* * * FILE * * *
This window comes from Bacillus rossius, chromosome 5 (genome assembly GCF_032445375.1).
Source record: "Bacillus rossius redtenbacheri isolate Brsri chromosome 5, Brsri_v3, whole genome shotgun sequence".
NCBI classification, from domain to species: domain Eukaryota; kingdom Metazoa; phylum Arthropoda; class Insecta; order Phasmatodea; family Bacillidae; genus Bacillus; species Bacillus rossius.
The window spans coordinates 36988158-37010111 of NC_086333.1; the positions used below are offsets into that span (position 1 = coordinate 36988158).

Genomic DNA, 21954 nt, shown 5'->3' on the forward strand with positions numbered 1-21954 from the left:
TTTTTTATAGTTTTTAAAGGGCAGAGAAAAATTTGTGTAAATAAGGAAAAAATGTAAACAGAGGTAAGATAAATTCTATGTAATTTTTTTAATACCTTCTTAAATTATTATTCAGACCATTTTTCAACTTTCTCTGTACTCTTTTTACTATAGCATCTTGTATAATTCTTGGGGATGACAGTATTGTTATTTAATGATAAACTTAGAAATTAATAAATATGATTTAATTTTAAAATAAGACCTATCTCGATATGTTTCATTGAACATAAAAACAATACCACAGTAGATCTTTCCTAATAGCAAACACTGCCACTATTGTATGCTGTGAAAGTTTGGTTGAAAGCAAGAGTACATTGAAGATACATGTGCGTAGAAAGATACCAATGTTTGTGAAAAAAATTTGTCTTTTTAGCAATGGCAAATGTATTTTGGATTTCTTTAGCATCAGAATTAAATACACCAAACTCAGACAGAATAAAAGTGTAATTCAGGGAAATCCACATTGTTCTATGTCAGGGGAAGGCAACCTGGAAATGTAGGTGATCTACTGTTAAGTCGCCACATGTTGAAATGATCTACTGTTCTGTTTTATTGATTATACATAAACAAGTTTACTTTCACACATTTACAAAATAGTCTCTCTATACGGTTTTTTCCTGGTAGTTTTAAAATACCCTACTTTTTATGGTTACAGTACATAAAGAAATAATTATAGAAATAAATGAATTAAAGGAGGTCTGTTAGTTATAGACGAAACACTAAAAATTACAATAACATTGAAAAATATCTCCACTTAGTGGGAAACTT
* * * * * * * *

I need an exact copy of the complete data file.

This window comes from Bacillus rossius, chromosome 5 (genome assembly GCF_032445375.1).
Source record: "Bacillus rossius redtenbacheri isolate Brsri chromosome 5, Brsri_v3, whole genome shotgun sequence".
NCBI classification, from domain to species: domain Eukaryota; kingdom Metazoa; phylum Arthropoda; class Insecta; order Phasmatodea; family Bacillidae; genus Bacillus; species Bacillus rossius.
The window spans coordinates 36988158-37010111 of NC_086333.1; the positions used below are offsets into that span (position 1 = coordinate 36988158).

Genomic DNA, 21954 nt, shown 5'->3' on the forward strand with positions numbered 1-21954 from the left:
TTTTTTATAGTTTTTAAAGGGCAGAGAAAAATTTGTGTAAATAAGGAAAAAATGTAAACAGAGGTAAGATAAATTCTATGTAATTTTTTTAATACCTTCTTAAATTATTATTCAGACCATTTTTCAACTTTCTCTGTACTCTTTTTACTATAGCATCTTGTATAATTCTTGGGGATGACAGTATTGTTATTTAATGATAAACTTAGAAATTAATAAATATGATTTAATTTTAAAATAAGACCTATCTCGATATGTTTCATTGAACATAAAAACAATACCACAGTAGATCTTTCCTAATAGCAAACACTGCCACTATTGTATGCTGTGAAAGTTTGGTTGAAAGCAAGAGTACATTGAAGATACATGTGCGTAGAAAGATACCAATGTTTGTGAAAAAAATTTGTCTTTTTAGCAATGGCAAATGTATTTTGGATTTCTTTAGCATCAGAATTAAATACACCAAACTCAGACAGAATAAAAGTGTAATTCAGGGAAATCCACATTGTTCTATGTCAGGGGAAGGCAACCTGGAAATGTAGGTGATCTACTGTTAAGTCGCCACATGTTGAAATGATCTACTGTTCTGTTTTATTGATTATACATAAACAAGTTTACTTTCACACATTTACAAAATAGTCTCTCTATACGGTTTTTTCCTGGTAGTTTTAAAATACCCTACTTTTTATGGTTACAGTACATAAAGAAATAATTATAGAAATAAATGAATTAAAGGAGGTCTGTTAGTTATAGACGAAACACTAAAAATTACAATAACATTGAAAAATATCTCCACTTAGTGGGAAACTT